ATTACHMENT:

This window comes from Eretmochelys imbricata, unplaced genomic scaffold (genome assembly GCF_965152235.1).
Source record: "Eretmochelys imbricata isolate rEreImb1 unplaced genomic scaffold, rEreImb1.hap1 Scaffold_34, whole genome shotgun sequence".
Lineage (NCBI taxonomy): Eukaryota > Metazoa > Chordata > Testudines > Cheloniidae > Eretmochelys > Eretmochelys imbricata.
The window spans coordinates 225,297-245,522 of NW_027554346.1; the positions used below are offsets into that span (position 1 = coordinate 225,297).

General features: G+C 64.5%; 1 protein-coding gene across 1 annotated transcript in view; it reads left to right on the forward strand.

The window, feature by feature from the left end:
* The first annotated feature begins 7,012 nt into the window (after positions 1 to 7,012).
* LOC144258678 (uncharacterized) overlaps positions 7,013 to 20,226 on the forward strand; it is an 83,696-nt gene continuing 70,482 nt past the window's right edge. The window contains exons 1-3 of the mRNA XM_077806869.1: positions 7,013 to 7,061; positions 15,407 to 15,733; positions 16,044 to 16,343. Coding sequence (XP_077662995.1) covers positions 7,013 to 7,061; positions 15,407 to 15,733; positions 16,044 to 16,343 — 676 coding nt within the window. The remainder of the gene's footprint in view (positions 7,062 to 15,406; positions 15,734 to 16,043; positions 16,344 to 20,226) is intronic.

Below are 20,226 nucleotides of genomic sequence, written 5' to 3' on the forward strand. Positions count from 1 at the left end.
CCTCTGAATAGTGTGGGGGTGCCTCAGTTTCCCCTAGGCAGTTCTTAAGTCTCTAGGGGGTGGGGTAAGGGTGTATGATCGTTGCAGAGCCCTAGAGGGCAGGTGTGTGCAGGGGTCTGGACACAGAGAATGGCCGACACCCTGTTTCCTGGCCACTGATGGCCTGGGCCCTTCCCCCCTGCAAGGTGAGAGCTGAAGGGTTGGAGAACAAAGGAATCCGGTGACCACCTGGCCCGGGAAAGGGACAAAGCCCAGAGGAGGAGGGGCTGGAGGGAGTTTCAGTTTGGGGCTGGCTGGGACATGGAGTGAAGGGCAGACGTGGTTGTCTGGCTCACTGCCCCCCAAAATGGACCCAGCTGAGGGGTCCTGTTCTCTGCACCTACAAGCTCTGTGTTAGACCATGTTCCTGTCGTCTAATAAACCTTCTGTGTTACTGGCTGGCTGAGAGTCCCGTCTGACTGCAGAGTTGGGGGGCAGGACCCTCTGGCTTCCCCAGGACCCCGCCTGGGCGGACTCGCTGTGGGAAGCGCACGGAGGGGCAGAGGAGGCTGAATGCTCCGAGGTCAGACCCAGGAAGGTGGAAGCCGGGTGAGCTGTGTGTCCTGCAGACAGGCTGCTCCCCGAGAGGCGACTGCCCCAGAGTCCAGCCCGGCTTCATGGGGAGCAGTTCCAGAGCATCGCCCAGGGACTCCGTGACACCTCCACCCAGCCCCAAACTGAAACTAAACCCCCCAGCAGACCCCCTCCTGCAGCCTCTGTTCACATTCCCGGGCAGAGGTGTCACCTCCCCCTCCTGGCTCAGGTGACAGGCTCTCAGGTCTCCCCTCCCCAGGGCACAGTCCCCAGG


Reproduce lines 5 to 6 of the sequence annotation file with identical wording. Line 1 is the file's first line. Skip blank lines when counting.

General features: G+C 64.5%; 1 protein-coding gene across 1 annotated transcript in view; it reads left to right on the forward strand.

The window, feature by feature from the left end: